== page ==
Three Child Contracts, totaling $70 million, funded ARC’s initial work on establishing site access, vegetation clearing, steel piling and girder procurement, and bridge substructure construction.

This photo, shot later on August 2, 2023, shows the completed new piers on land (to the right) and the progression of the river pier construction (left) with a spider pump on the barge delivering concrete into the pier form in the cofferdam. Photo by Mark Spicer.

“The ARB Project Team has done an amazing job working together to deliver the initial projects, including weathering the unprecedented storms from multiple atmospheric rivers last winter,” George Delano explained. “It enabled us to hit the ground running on the current Parent Project. We had the girders erected before last Thanksgiving, and we’re well on our way to successfully completing the project in the first quarter of 2026.”

The overall scope of work includes:

  • The removal and replacement of the existing concrete deck;
  • The removal and replacement of the steel girder post-tensioning systems in spans one and two;
  • Construction of the substructure that will support the widening of the bridge 54 feet to the east, expanding the shoulder to accommodate traffic-lane shifting during construction, minimizing back-ups;
  • Installation of sheet piling around piers for scour mitigation;
  • Construction of concrete catcher blocks for earthquake resistance;
  • Construction of a Class 1 bike/pedestrian path on the bridge that will connect to existing bike trails; and
  • Modification of existing sound walls.

Building new reinforced footings in the American River presented a unique set of challenges. First, work could not be performed in the river from June through October due to the run of steelhead and salmon up to their spawning grounds below Nimbus Dam at Lake Natoma.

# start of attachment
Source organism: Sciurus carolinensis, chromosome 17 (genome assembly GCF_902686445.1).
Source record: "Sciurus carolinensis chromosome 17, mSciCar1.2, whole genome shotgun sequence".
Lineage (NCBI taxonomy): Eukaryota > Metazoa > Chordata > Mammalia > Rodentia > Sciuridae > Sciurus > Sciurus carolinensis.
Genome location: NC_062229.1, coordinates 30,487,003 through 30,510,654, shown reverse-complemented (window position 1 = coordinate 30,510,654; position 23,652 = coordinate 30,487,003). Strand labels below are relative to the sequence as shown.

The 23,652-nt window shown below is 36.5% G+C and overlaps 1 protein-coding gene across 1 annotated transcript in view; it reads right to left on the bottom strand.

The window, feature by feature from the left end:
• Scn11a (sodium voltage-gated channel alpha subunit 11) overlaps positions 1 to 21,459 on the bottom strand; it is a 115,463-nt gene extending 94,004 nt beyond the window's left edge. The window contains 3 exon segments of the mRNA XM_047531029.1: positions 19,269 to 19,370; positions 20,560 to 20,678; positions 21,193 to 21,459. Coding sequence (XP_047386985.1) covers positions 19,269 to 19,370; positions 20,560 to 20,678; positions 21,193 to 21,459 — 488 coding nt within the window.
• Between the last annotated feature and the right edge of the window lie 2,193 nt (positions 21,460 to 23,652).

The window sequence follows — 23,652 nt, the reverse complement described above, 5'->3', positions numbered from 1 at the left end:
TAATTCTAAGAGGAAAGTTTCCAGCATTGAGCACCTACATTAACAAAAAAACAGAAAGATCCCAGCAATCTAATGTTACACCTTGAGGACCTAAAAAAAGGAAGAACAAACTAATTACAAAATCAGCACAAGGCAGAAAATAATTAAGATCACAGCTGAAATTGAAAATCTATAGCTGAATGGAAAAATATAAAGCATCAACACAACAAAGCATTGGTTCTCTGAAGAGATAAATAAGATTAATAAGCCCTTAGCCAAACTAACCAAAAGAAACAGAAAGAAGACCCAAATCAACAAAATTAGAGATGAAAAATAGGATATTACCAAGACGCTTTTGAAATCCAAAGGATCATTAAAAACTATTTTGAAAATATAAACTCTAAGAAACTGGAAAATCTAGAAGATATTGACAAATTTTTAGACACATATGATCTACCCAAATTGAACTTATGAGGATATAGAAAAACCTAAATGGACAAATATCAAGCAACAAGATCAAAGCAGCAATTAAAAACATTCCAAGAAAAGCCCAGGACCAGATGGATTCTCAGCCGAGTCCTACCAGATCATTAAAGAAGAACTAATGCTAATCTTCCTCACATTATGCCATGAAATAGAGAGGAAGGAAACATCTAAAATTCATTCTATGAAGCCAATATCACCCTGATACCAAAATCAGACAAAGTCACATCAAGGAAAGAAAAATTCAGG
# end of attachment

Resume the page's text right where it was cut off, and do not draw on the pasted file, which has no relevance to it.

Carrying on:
With the Grinch keeping a watchful eye from the Granite bridge walkway, the last of the replacement deck pours takes place in December 2023. Photo by Mark Spicer.

Then, to build the new bridge substructure and supporting piers in the American River, cofferdams were constructed around the perimeter of the steel piling footprint beams to enable the environmentally safe placement of the concrete below the water level to create the new footings. To construct the cofferdams, floating barges were used to convey the 200-ton cranes, scissor lifts, and, later, the concrete pumps over water to the cofferdams for the pier construction.

Once the supporting piers were constructed, the residual surrounding water in the cofferdams had to be pumped out to avoid polluting the river. Walkways were built between the cofferdams, spanning 85 feet, enabling the spider outrigger pumps to be transported from one cofferdam to the next to pump out the contaminated water.

View of the project on January 18, 2024 with staging areas on both sides of the river, cofferdams in place, and barges in the river. Photo by Mark Spicer.

Cemex has been working with Granite and Caltrans to formulate an optimal mix design for the project, specifically for the concrete being used for the bridge deck, which needs to be lightweight, at 109 lbs. to 115 lbs. per cubic foot, air-dried at 90 days, with a compressive strength of 5,000 psi. The other concrete being used in the bridge is standard weight.

To achieve the right mix design for the 7,000 cubic yards of lightweight, crack-less concrete to be used on the bridge deck, Cemex experimented with seven different trial batches. What has emerged as the optimal mix design contains lightweight coarse aggregate, lightweight sand, cement, slag, shrinkage reducing admixture (SRA) that limits shrinkage to a maximum of 0.032%, water, and – per cubic yard – three pounds of macro fibers and one pound of micro fibers. Approval of the current lightweight mix design is expected by the end of this month, February, or early March. Completion of the project is scheduled for the first quarter of 2026.

Big thanks and a tip of the hard hat to Granite Project Executive George Delano for all of his kind assistance and contributions to this story.